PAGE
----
Last edited: Jul 10, 2014
  12. Jul 10, 2014 at 3:10 PM
    #52
    KenLyns

    KenLyns Lord of War

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    My comment in post 53 was in response to nagorb. I have no problems with what you do. In fact, read through the thread and you'll see my comments to you started as a joke until nagorb decided to take it seriously.
     
  13. Jul 10, 2014 at 4:41 PM
    #53
    Southern01Taco

    Southern01Taco Well-Known Member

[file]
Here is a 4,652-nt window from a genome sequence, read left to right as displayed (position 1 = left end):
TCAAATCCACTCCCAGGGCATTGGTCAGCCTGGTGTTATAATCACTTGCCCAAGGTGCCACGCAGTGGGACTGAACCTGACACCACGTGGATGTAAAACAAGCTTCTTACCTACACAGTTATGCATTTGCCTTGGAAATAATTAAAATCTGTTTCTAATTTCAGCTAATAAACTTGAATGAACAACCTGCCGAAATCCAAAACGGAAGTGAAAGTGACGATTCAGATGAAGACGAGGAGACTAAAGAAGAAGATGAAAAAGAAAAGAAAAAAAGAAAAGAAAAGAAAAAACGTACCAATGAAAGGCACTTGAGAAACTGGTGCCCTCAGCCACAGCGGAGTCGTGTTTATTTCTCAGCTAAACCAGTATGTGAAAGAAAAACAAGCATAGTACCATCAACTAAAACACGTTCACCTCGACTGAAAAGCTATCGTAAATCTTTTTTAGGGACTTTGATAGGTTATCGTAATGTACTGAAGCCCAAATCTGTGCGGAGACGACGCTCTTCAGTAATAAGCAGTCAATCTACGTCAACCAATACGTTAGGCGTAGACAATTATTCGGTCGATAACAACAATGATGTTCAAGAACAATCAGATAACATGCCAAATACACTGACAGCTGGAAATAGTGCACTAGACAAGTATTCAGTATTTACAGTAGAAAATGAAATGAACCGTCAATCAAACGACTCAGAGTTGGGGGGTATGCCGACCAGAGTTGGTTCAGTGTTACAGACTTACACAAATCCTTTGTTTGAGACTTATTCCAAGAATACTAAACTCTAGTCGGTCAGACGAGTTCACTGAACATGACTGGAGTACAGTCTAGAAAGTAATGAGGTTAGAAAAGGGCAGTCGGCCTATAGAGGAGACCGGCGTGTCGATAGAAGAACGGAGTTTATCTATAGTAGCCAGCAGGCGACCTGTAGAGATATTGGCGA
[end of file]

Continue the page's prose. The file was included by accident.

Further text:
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    I can't really say if my e-fans helped with the power or not because I installed the supercharger at the same time but I highly doubt that it helped. The main reason I installed them was because I was having problems with my truck overheating with the clutch fan while wheeling because I stay in 4lo and wasn't getting enough airflow through my radiator. I switched to the e-fans and the problem disappeared completely. But I will say that the dual flex-a-lite fans are very loud. I would say 2 maybe even 3 times as loud as the clutch fan but they are moving way more air. I finally put a switch on mine so that I can shut them off if I'm trying to talk to someone or ordering food in a drive-through. The biggest issue that I've had is the control box that comes with the flex-a-lite fans are junk. The circuit board kept cooking my connectors and finally burnt one of the spades completely off. Part of the problem is that they are not sealed at all so it was getting moisture in it and causing alot of corrosion. I started to order a new box but decided to take it apart. I figured out how it worked and then made it work without the circuit board (it's actually pretty simple). I haven't had a problem since. My suggestion is that if you aren't having heat problems like I was or have another specific reason for wanting them, then I would just stay away from the e-fans.